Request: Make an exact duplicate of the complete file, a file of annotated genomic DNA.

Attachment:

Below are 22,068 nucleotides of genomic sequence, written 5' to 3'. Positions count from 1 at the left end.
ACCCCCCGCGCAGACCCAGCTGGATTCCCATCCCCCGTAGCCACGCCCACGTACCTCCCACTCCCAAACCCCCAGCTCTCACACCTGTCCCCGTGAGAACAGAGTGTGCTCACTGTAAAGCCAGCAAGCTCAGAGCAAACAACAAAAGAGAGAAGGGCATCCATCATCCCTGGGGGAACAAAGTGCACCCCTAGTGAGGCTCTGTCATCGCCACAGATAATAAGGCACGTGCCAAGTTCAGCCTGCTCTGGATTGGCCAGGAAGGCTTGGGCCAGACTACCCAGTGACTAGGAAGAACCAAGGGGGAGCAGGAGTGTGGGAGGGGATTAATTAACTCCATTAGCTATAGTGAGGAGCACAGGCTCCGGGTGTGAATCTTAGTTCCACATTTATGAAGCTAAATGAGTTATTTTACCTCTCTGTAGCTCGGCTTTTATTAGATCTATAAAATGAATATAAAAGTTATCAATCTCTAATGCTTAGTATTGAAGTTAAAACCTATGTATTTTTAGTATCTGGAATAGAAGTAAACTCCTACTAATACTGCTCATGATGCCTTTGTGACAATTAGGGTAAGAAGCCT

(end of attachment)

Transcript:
Below are 22,068 nucleotides of genomic sequence, written 5' to 3'. Positions count from 1 at the left end.
ACCCCCCGCGCAGACCCAGCTGGATTCCCATCCCCCGTAGCCACGCCCACGTACCTCCCACTCCCAAACCCCCAGCTCTCACACCTGTCCCCGTGAGAACAGAGTGTGCTCACTGTAAAGCCAGCAAGCTCAGAGCAAACAACAAAAGAGAGAAGGGCATCCATCATCCCTGGGGGAACAAAGTGCACCCCTAGTGAGGCTCTGTCATCGCCACAGATAATAAGGCACGTGCCAAGTTCAGCCTGCTCTGGATTGGCCAGGAAGGCTTGGGCCAGACTACCCAGTGACTAGGAAGAACCAAGGGGGAGCAGGAGTGTGGGAGGGGATTAATTAACTCCATTAGCTATAGTGAGGAGCACAGGCTCCGGGTGTGAATCTTAGTTCCACATTTATGAAGCTAAATGAGTTATTTTACCTCTCTGTAGCTCGGCTTTTATTAGATCTATAAAATGAATATAAAAGTTATCAATCTCTAATGCTTAGTATTGAAGTTAAAACCTATGTATTTTTAGTATCTGGAATAGAAGTAAACTCCTACTAATACTGCTCATGATGCCTTTGTGACAATTAGGGTAAGAAGCCT